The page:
The outcome is also a mixed one for the Conservatives. Their campaign for London was led by Zac Goldsmith; youngish, fabulously wealthy and with a history of environmental campaigning behind him. Which could have boded for a hearts-and-minds campaign: promote Goldsmith as a liberal, a broad-minded unifier who cares about progressive causes, winning over the metropolitan cosmopolitan types who don't care much for right-wing red meat, and he could have spent the next four years alternately having photo opportunities with minority groups, making motherhood statements about diversity and the environment, and quietly promoting the transformation of everywhere inside the M25 into an enclave for global wealth. However, the Tories appear to have been seduced by the siren song of roving ratfucking consultant Lynton Crosby. Crosby's dirty tricks did win them the last general election, so presumably early in Goldsmith's campaign the order came down from on high to play the man, not the ball: keep pointing at Labour's candidate, Sadiq Khan, and mumbling darkly about Islamic terrorism, in the hope that the mud would stick. It didn't; Khan won handsomely, and now the political career of Goldsmith, the former golden boy of progressive conservatism, lies in ruins. Perhaps he wasn't actually a bigot, but merely too weak-willed to have pushed back against the bigots, though the result is the same; in any case, it's now his role to serve as an example to other political hopefuls who might be tempted to huff the intoxicating jenkem of bigotry.
In other news, the Green Party did well in London; their mayoral candidate, Siân Berry, came third (overtaking the Liberal Democrats), and they kept their two seats on the council. Labour fell short of a majority on this council, which stands the Greens in good stead to hold their feet to the fire on, say, diesel emissions or cycling infrastructure. As for the hapless Lib Dems, they seem to be gradually clawing their way back from their abyss. Ominously, the hard-right UKIP party seems to have picked up some two dozen seats.
The Australian Broadcasting Corporation, Australia's national broadcaster, is in the process of developing a unified visual identity for its properties; and in doing so, has commissioned a new typeface for use across its online properties; it's named OneABC, is a modern sans-serif , and this is what it looks like with a selection of headlines reflecting the Australian zeitgeist circa 2016:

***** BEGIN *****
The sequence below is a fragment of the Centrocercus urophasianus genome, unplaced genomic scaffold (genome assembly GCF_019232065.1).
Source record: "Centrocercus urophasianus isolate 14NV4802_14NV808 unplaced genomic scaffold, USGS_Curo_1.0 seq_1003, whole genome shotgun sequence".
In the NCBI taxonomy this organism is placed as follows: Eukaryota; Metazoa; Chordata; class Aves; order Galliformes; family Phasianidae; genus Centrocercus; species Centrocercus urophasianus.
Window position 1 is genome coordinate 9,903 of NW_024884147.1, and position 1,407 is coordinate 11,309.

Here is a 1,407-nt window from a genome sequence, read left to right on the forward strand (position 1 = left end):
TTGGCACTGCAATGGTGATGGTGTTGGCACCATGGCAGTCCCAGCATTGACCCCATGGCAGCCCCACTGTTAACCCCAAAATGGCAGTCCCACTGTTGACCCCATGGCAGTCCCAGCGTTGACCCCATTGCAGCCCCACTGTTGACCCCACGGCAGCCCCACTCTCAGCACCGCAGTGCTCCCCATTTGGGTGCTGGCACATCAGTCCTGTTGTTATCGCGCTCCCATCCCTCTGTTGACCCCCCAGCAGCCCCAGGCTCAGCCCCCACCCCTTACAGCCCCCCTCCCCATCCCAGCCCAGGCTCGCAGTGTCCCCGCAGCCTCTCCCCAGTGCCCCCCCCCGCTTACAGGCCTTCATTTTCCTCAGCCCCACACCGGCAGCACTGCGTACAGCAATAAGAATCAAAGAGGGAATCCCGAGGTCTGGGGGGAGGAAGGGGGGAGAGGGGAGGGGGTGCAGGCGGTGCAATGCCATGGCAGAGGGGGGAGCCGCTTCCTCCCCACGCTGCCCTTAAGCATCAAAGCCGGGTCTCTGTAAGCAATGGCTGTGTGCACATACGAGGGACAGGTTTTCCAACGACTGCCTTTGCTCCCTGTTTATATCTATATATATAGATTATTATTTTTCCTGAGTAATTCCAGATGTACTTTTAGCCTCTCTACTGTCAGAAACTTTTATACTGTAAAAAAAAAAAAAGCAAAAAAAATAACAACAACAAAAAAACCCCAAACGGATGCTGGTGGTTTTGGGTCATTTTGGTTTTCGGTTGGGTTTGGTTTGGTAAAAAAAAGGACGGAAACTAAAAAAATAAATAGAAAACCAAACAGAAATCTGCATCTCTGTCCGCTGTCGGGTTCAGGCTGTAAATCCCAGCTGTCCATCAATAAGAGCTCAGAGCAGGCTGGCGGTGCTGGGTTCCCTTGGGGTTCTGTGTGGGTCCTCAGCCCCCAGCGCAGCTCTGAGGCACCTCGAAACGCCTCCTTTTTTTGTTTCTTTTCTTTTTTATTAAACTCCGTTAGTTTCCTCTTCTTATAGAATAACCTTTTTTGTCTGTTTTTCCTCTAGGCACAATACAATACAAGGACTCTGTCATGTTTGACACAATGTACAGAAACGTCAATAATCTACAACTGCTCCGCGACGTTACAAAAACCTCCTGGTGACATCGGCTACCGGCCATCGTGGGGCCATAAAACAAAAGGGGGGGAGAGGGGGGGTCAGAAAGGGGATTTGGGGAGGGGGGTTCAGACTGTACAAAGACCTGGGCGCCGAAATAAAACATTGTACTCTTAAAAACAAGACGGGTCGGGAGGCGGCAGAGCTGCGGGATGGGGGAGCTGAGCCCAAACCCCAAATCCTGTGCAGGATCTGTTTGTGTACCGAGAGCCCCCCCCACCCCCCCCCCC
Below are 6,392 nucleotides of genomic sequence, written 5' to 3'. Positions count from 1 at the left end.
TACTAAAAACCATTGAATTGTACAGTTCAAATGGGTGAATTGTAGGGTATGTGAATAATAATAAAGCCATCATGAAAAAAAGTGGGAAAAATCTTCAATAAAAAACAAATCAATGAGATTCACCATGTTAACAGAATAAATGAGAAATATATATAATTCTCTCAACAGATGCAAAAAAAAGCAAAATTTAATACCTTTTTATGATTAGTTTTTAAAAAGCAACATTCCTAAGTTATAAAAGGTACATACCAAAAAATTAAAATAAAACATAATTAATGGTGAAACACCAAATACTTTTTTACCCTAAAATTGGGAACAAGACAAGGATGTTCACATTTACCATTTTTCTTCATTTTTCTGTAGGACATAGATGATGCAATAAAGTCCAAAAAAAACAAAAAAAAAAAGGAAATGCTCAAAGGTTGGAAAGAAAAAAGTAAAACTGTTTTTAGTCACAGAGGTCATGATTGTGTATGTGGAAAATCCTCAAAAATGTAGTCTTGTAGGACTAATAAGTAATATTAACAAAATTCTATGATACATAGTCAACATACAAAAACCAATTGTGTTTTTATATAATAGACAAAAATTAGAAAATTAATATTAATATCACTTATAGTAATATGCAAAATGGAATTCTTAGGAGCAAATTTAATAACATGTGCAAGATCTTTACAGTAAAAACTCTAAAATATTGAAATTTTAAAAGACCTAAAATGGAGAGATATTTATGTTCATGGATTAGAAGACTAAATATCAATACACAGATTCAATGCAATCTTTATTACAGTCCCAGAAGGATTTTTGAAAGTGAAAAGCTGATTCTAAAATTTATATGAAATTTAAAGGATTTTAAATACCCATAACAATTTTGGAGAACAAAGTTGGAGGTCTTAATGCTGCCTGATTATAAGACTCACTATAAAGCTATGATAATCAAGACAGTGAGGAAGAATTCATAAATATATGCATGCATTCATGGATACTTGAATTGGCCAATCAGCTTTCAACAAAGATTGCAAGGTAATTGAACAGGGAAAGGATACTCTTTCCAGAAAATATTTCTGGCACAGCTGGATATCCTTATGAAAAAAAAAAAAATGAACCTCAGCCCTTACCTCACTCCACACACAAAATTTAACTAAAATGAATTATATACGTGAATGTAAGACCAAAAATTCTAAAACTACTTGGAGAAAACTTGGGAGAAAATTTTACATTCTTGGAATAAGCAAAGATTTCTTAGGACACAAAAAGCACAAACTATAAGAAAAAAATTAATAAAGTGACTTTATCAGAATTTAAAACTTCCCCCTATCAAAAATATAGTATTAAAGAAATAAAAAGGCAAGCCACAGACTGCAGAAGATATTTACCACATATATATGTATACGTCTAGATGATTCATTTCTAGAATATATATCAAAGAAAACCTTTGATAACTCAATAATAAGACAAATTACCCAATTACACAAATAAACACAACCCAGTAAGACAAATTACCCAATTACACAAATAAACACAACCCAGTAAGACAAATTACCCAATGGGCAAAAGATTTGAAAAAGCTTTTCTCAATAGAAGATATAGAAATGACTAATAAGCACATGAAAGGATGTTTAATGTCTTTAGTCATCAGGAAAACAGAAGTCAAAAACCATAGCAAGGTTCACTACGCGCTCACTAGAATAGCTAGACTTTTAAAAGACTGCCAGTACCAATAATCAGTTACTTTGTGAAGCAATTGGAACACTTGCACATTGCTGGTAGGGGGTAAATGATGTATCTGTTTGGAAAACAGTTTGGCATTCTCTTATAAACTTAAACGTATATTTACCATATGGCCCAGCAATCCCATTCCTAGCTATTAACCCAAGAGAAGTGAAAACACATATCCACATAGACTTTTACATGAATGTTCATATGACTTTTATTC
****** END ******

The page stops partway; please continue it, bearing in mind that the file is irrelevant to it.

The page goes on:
The ABC stresses OneABC's true-blue dinky-di Aussie pedigree and characteristics; it was developed locally, by an outfit named the Australian Type Foundry, and is said to be characteristically Australian in its design:
First was the connection to the land with a coastal and outback feel. The open spaces of a wide brown land played a significant role. A sense of contrast that is simultaneously austere and rich. A true sense of inclusiveness that celebrates diversity and multiculturalism. And finally that special larrikin mentality that does not take itself too seriously.
Which are some fine words, though I'm not sure how they relate to the actual typeface, which looks as if it could have just as easily emerged from Berlin or Amsterdam; I can see a bit of FF DIN and Erik Spiekermann's Meta in its heritage; meanwhile, the distended 'k' resembles earlier versions of Google's Roboto. Perhaps, at a stretch, the rounded tail of the ‘y’ could count as “Australian”, feeling a bit more casual than the sharp angles of more geometric typefaces. As for “special larrikin mentality”, I'm not sure I see it, but that may not be a bad thing: the idea brings to mind some kind of Ken Done-themed Comic Sans, with serifs modelled on Dame Edna's glasses or something.
Could one make OneABC look more distinctly “Australian”, rather than generically modern? Perhaps increasing the x-height to be equal to the height of capitals would embody the spirit of “mateship” and the “fair go” (and prompt the typical accusations from the Liberal Party and the Murdoch press of being subliminal Marxist propaganda, thus keeping with the ABC's reputation). Other than that, short of having boomerang-shaped descenders or other tourist-shop kitsch, I can't think of how one would design an “Australian” typeface.